Anytime you spend a couple of minutes on Pinterest you will find yourself scrolling by posts advocating for what you need to do every day in order to have a productive day or to be successful. These lists have catchy titles like “My Every Damn Day List”, “5 Things You Must Do Every Morning” and “My Morning Routine for Success”.
My favourite is when I click onto the list and it’s about twenty items long requiring several hours of one’s time and including sun salutations, harvesting your own honey and and running a 5k before 8am. Oh boy. As a shift worker, some days I wake up at 430am and am lucky if I even manage to make myself look presentable before my twelve hour shift that starts at 6am. On nightshifts I basically crash, sleep, drink coffee and hope for the best! Anything beyond that is a miracle!
Even the smaller, more reasonable lists stress me out, because my mind immediately goes ultra-intense and convinces itself that I must do every single thing, every single day and if I can’t or if I miss a day, there’s no point, I’ve failed and might as well not even try. I feel the same frustration with apps that try to guilt you into using them in order to “maintain your streak” (ahem, Duolingo, I love you, but you’re a little passive aggressive). Some days life happens and missing a day of something isn’t going to throw you off the rails, but it can sure feel like it when you’ve lost your hard earned streak and have to start back at zero!
This sounds utterly ridiculous but I think it’s a rather common occurrence. We get so set on maintaining “streaks” or completing something every day and we don’t give ourselves grace for when life happens. This is especially important if you live with a mental illness or any sort of chronic disease, or you know, if you’ve lived through the gongshow of the last year. There are going to be days that are a writeoff. There are going to be days when you lay in bed and simply exist. There are going to be days or even weeks when rest absolutely must be prioritized over your checklists.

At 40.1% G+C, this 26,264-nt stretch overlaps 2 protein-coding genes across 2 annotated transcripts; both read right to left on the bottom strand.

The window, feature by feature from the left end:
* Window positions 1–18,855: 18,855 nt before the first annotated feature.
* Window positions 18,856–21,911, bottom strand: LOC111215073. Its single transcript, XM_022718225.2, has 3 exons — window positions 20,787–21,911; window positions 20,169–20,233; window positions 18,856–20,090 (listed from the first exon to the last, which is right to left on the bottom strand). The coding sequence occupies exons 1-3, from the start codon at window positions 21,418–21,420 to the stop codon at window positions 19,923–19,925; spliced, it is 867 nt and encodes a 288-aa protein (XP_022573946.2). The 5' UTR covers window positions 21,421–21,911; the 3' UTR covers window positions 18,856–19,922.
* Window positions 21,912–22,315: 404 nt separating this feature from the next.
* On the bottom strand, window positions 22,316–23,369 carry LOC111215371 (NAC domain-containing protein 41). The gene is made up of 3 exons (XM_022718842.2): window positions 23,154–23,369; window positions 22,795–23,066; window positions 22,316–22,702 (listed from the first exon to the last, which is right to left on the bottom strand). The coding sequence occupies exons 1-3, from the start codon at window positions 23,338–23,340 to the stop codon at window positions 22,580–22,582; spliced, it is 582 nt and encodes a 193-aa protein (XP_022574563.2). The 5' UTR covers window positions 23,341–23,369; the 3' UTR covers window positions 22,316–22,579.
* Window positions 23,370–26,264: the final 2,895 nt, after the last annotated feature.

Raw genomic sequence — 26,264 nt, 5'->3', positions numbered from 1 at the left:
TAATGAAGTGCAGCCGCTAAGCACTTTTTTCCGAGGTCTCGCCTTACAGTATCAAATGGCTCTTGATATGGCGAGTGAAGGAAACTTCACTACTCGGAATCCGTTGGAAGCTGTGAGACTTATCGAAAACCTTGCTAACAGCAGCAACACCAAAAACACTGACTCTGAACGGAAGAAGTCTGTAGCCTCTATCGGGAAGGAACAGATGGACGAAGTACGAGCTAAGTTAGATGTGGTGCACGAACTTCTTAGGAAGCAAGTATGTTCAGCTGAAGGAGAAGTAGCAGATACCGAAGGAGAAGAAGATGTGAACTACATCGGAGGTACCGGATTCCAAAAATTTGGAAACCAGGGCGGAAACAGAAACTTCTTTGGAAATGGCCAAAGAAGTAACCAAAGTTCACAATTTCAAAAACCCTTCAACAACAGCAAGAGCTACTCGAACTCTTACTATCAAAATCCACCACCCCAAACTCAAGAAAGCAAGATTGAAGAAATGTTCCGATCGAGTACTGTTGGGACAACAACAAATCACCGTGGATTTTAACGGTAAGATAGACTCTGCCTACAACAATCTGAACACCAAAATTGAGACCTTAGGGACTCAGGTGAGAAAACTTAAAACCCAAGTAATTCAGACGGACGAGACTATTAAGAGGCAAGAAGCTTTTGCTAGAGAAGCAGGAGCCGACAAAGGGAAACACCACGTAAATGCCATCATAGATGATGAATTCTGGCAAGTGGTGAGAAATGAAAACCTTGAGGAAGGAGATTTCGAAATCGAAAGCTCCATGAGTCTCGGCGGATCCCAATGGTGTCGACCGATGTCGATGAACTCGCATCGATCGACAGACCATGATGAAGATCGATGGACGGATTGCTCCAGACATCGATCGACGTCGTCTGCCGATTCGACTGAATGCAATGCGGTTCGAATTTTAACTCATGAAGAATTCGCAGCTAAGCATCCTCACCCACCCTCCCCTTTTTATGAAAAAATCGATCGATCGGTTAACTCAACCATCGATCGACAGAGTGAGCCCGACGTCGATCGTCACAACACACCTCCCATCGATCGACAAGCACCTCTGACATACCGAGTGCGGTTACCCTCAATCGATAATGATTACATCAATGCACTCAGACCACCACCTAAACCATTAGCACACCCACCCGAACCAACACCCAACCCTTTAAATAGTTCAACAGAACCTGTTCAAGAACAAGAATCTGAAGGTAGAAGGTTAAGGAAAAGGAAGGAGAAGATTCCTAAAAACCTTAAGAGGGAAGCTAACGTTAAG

For me personally, I have a “Habits to Keep” list to remind myself of habits I want to culture and maintain. They don’t happen everyday. Sometimes things get missed. But it has been important to me to consciously give myself permission to not complete everything, every day. As I track these habits, I try to look at the overall trend of completion versus whether I missed a day or even a week. If I notice something routinely isn’t happening, why? Is it not actually a priority? Just because someone says I “should” be doing something doesn’t mean it is something that will actually serve me. Maybe I don’t even need it in my life. If it is important to me, is there something I can change to make it more likely to happen?
As someone who loves routines, this is was a difficult understanding to reach. I would love to have a carefully cultivated morning routine that I complete most days, but unfortunately, each of my days are different. I’d love to have the same time set aside everyday to spend writing or practicing Spanish, but some days I’m working at that time, some days I’m sleeping (yay nightshift!), some days I have appointments…there is just no reasonable way for me to maintain this.
And that’s okay!
There is no one secret to success. Each of us will discover routines and processes that work in our lives and that help us achieve our goals. We will try things and either add them into our routines or let them fall away. Whether we do or do not participate in certain things isn’t a sign of our future success or failure. Of course, if we are able to participate in our routines more often, we will notice greater benefits, but if we miss a day or if life goes off the rails for a week, all success is not lost. We can simply pick ourselves up and continue. Not start again, because you haven’t failed or lost anything. But continue right where you left off.
Do you have routines that you complete nearly every day? Have you struggled with the impossibility of such routines? Let me know in the comments!